“Both mother and baby are doing well,” claim so many birth announcements — an innocuous flash of good news that, in all too many cases, proves to be a bit premature. The baby may be fine after weathering the ordeal of entering the world; the mother might not yet be out of the woods. The strains and vagaries of postpartum depression — still widely misunderstood and even shamed by those who haven’t experienced it — morph into literal horrors in “Baby Ruby,” a stylish and suitably stressful debut feature from Tony-nominated playwright Bess Wohl (“Grand Horizons”). As Wohl rather boldly challenges her audience to maintain belief in, and sympathy for, the anxieties and psychoses tormenting otherwise privileged new mother Josephine (Noémie Merlant), any viewers who waver only prove her larger point.
Evocative and appropriately aggravating as “Baby Ruby” is in its portrayal of mental breakdown following traumatic childbirth, however, its parlaying of this condition into full-blown genre tensions and terrors yields mixed rewards. As we view events mostly through Josephine’s exhausted, increasingly unreliable eyes, our first-hand sense of reality may blur and twist, but our awareness of the likely reason for these distortions saps the film of some uncertainty. That we nonetheless remain emotionally rooted in Josephine’s agonized internal plight is a credit to Merlant, a compelling fusebox of neuroses and contradictions in her second fully English-language role following “Tár,” and the elegant claustrophobia of Wohl’s filmmaking. Here, a mere shift in the light can turn a bucolic upstate idyll into a menacing fairytale forest, with shadows that soak the screen like spilled ink.
Someone who knows the value of the right light is Josephine herself, the founder and chief content creator of a vastly popular lifestyle blog that purports to bring the effortless chicness of Gallic femininity to the American homemaking market. (Her cheese soufflé recipe “broke the internet,” we are told.) A Frenchwoman transplanted to the moneyed pastures of upstate New York, where she’s renovating a gorgeous farmhouse with her artisanal butcher husband Spencer (Kit Harington), she’s ready to hop onto the mommy-blogging bandwagon — documenting and sharing each twee detail of the pastel-perfect baby shower that, Type A influencer that she is, she naturally throws for herself.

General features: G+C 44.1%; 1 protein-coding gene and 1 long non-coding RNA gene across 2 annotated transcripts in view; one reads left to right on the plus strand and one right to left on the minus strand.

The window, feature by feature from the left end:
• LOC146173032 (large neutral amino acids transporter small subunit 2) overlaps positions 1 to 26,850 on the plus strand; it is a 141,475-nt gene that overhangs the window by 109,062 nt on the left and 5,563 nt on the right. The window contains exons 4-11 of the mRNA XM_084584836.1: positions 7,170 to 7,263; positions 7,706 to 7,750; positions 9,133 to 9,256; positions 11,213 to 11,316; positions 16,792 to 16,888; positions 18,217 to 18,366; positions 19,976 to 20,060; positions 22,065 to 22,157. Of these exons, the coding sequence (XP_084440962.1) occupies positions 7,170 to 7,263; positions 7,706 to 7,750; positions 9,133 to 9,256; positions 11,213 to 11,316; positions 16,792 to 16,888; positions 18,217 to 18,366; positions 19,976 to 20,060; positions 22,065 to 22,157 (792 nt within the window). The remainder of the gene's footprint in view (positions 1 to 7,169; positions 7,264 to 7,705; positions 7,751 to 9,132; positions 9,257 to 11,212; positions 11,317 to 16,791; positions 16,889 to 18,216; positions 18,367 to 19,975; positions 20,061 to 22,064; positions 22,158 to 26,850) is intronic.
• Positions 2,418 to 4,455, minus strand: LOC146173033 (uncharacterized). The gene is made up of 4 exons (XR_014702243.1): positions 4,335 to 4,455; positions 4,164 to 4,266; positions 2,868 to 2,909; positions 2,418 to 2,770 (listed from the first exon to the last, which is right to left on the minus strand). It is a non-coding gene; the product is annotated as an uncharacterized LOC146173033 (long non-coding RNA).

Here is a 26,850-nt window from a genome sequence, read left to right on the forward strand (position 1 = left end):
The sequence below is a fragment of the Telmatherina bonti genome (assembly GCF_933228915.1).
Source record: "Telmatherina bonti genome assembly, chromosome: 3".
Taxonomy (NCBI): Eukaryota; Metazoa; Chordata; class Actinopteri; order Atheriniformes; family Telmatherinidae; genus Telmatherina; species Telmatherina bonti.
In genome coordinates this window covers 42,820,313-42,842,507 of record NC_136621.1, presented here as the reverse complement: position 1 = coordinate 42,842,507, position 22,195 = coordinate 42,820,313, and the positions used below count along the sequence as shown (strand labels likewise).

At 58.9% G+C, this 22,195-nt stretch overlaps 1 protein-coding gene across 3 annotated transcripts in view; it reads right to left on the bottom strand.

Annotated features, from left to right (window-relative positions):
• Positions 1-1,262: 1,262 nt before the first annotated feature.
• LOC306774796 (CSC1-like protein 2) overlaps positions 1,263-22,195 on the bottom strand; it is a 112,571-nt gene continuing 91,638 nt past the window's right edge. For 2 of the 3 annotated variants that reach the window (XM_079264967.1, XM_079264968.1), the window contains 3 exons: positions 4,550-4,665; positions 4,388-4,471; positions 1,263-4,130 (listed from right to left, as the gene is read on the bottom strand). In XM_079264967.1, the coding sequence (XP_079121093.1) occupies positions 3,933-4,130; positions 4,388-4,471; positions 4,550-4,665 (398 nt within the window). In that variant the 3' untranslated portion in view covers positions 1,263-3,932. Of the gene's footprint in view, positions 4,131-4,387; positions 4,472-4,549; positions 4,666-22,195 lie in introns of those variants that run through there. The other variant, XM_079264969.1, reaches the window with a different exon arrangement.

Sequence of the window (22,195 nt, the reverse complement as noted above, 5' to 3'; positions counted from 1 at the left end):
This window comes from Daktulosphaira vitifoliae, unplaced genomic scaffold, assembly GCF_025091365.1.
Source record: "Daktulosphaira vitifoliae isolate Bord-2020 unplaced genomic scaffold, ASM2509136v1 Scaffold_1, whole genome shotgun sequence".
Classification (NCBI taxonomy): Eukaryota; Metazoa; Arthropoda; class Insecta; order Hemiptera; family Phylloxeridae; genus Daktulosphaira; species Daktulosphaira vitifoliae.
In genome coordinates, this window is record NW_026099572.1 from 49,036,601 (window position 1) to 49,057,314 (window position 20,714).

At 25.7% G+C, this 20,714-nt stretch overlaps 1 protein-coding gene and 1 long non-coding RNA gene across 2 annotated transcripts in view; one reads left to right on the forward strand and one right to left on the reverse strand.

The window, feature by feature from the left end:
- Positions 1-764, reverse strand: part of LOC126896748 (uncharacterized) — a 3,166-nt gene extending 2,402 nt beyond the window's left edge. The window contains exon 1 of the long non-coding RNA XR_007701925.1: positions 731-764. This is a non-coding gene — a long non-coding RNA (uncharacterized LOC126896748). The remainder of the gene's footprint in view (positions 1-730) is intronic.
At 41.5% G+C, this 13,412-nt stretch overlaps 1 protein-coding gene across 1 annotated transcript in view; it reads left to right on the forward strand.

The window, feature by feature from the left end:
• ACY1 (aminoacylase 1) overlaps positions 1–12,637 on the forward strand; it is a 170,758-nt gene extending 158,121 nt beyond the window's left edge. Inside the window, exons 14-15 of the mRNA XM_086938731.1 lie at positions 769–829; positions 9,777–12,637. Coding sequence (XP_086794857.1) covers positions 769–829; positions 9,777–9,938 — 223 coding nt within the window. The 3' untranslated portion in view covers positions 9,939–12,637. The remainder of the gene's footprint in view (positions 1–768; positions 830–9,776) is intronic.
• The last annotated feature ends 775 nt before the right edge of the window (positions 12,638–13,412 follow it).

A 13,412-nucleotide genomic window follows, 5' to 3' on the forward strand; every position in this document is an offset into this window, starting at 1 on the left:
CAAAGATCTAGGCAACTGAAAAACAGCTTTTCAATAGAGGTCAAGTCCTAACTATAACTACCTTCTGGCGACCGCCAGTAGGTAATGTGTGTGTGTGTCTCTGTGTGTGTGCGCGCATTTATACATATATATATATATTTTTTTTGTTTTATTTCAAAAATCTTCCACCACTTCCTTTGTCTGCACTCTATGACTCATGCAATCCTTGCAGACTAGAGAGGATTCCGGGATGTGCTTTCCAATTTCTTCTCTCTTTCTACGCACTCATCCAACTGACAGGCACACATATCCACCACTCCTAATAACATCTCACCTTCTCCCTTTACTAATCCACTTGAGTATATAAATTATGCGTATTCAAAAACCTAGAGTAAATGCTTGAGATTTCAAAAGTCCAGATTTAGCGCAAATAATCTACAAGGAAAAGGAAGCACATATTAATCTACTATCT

Josephine is all too confident that she’s going be a breezily perfect mother — her brand dictates it, after all. Moms who’ve been through it all will likely smirk when she asserts that nothing is going to change all that much. But they’ll fully empathize when, following a brisk cut after she goes into labor, Juan Pablo Ramírez’s camera lingers over the bloody physical aftermath of an evidently difficult birth — with a graphic but not lurid candor that’s rare in cinematic depictions of the experience.
Josephine’s sunny can-do demeanor reverses overnight: Almost immediately she’s plagued by violent hallucinations of worst-case parenting scenarios, her ears incessantly ringing with the sound of Ruby, her newborn, crying. Is Ruby such an Olympic-level bawler or is Josephine imagining the baby’s permanent discontent? For a time, it’s hard to say, though the film’s restless sound design certainly knows the mentally fraying impact of that constant human din. More easily categorized as delusional is Josephine’s insistence that Ruby is angry with her, or that the weeks-old child is exacting that anger with preternaturally grown teeth.
But rational reasoning is no way to reach Josephine, as the adults around her discover one by one — beginning with Spencer, played with commendably unheroic tetchiness by Harington, as his sensitive support gradually sours into parental oneupmanship. His kindly mother Doris (a fine Jayne Atkinson), on the other hand, tries to appease her daughter-in-law with confessions of her own postpartum lows, and only exacerbate Josephine’s spiraling fears in the process. Though she finds an ally in fellow new mother Shelly (Meredith Hagner), Josephine is disconcerted by the apparent Stepford-level serenity of her social circle. This paranoia culminates in the film’s wittiest image, as Josephine runs outdoors with Ruby’s stroller, followed by a horde of pram-pushing joggers who are either chasing her or welcoming her into their mommy-fitness ranks. Perhaps both.
The eventual surrender of Wohl’s script to psychosis allows for an enveloping creep of atmosphere, though it sends the narrative into frantic, tightening circles. A more heated, high-stakes development in Josephine’s friendship with Shelly is one of several script strands left dangling when “Baby Ruby” plunges full-tilt into a realm of kaleidoscopic blackout episodes and double-vision rug-pulling, as editor Jin Lee cannily layers and repeats images to convey the narrowing window of our protagonist’s grasp on reality. Also dropped is Wohl’s pointed early satire, lightly acidic as a chilled white wine, of the lifestyle influencer racket and its dangerous airbrushing of life’s messier obstacles: There’s more to explore in the idea that Josephine is partially a victim of her own exquisite ideals.
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